Even before the official launch Chipworks had samples of Intel’s first foray into finFETs – or trigate transistors – in the shape of the Ivy Bridge processors. So, on 23 April, the reverse-engineering specialist released cross-sections and other images of the new processors as part of its analysis.
One notable feature was that, although Intel is careful not to use the word ‘fin’ in combination with ‘FET’, the profile of the channel is not unlike that of a fin in the natural world – tapering as it nears the top. It raised the question: is this what Intel wanted or is what is possible using current manufacturing techniques?
Gold Standard Simulations, a startup specialising in nanometre-scale simulation that has formed out work in Professor Asen Asenov’s group at the University of Glasgow, has released results of simulations that tend to point to the latter. You probably don’t really want a fin shaped like this but, if that’s what you have, it will work, just not as well as you would like.
The problem with the tapered fin, according to GSS, is that it tends to force carriers to the narrowest part at the top at higher voltages. This leads to a very high, focused current density, which may affect long-term reliability.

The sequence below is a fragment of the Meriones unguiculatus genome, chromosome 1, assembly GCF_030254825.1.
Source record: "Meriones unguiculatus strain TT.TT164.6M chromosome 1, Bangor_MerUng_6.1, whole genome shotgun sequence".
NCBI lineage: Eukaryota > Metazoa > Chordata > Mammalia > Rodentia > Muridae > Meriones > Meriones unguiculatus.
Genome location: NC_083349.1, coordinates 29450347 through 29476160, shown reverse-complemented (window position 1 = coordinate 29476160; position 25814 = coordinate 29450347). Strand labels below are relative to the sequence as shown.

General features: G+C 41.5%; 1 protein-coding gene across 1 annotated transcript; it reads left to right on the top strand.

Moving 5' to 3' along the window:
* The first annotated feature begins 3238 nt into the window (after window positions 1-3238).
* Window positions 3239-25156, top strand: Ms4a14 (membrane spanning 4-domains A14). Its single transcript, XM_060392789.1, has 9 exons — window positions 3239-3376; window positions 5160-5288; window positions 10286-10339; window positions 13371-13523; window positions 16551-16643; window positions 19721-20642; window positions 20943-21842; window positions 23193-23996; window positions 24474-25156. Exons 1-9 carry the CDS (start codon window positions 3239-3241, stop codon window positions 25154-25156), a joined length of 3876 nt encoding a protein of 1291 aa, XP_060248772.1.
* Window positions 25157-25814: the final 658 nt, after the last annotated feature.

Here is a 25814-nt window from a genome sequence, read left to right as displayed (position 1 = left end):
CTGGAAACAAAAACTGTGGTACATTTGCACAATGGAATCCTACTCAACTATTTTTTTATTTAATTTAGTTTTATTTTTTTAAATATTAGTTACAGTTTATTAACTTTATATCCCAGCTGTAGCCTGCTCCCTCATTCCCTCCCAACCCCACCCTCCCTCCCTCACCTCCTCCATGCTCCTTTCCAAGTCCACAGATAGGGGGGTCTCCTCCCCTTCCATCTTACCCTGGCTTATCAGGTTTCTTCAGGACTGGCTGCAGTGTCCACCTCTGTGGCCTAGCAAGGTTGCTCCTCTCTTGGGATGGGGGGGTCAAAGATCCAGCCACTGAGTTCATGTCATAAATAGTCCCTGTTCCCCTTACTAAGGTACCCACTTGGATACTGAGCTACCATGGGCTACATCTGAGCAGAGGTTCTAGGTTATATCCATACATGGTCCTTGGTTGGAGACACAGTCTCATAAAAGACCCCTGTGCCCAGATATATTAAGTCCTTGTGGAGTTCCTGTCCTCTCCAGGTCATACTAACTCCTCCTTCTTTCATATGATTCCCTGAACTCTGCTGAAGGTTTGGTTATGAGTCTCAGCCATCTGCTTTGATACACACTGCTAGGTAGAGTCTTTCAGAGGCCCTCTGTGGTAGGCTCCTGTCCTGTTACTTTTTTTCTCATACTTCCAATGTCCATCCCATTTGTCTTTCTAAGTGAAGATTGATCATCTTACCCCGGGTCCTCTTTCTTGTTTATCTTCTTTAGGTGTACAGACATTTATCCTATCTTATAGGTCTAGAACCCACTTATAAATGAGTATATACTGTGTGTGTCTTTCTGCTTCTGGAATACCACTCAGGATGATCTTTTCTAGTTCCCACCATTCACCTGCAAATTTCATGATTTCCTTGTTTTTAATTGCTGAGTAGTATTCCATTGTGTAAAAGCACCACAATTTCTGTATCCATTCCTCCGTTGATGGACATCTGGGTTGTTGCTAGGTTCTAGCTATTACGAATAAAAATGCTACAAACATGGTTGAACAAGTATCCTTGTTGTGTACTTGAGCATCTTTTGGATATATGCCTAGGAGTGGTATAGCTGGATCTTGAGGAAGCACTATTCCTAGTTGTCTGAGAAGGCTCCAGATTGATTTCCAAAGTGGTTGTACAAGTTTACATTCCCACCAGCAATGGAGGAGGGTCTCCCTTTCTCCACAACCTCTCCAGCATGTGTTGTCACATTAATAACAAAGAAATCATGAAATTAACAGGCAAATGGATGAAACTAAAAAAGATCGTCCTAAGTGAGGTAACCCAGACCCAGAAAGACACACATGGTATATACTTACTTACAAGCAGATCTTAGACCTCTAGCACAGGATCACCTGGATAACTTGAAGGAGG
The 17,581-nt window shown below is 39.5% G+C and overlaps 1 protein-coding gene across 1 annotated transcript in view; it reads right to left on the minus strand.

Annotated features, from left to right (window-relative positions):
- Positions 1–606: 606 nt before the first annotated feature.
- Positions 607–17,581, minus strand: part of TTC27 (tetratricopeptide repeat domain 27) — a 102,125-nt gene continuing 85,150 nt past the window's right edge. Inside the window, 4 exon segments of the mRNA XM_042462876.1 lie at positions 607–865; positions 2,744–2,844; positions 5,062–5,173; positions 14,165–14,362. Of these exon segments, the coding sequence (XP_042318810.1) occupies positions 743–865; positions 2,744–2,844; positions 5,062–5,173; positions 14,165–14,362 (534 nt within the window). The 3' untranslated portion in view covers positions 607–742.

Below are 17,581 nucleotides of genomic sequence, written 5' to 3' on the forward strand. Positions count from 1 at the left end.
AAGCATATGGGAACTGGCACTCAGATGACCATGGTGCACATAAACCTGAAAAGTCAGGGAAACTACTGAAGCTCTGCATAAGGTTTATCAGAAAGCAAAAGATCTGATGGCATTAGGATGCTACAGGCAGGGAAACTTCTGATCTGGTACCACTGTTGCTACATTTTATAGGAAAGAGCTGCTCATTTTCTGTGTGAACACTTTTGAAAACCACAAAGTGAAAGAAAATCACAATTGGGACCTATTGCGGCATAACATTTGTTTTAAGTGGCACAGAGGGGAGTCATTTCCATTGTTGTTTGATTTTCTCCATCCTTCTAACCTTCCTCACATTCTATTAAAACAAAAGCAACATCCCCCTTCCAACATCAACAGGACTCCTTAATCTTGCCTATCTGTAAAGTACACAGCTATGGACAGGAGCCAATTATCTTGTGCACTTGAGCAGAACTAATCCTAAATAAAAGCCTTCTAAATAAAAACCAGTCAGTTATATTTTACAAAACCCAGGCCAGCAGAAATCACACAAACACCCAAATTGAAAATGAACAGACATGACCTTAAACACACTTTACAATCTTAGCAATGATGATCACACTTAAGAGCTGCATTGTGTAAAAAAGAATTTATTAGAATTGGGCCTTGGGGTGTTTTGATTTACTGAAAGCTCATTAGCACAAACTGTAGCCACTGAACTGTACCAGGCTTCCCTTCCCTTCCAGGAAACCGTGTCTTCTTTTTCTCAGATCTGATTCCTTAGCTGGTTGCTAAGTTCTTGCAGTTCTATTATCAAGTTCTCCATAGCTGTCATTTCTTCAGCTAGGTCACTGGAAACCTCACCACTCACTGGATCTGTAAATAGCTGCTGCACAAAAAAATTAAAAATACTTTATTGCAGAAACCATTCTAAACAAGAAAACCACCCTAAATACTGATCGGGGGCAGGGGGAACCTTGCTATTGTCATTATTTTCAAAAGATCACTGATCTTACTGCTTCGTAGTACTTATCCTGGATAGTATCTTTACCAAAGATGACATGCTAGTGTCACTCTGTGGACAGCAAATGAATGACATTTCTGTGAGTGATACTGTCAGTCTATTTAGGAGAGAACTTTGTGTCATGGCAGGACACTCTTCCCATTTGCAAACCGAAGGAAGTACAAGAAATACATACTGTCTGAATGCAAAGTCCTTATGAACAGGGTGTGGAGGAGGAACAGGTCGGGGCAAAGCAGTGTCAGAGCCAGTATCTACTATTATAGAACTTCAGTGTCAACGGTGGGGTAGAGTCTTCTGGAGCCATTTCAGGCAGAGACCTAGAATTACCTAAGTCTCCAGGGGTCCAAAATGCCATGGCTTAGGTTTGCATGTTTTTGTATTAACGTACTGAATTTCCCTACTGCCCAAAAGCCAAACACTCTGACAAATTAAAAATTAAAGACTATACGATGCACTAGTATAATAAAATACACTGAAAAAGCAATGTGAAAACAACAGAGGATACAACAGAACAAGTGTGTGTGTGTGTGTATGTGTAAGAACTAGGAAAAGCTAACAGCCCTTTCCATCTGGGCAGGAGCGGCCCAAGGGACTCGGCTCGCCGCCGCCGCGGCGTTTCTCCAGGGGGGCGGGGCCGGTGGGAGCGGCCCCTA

The taper also changes the dependence of threshold voltage on gate length as the current at low voltages moves down the fin towards the heavily doped region designed to stop carriers moving into the bulk silicon. As the fin thickens, the gate begins to lose its control, with the result that the tapered fin is not quite so good on short-channel effects as the ideal rectangular fin. That is probably not great news for Intel as it tries to move into mobile devices but, if these fins have the same overall performance as the graphs shown last year of the trigate versus regular CMOS, it should give the chip giant a sizeable advantage in low-power performance.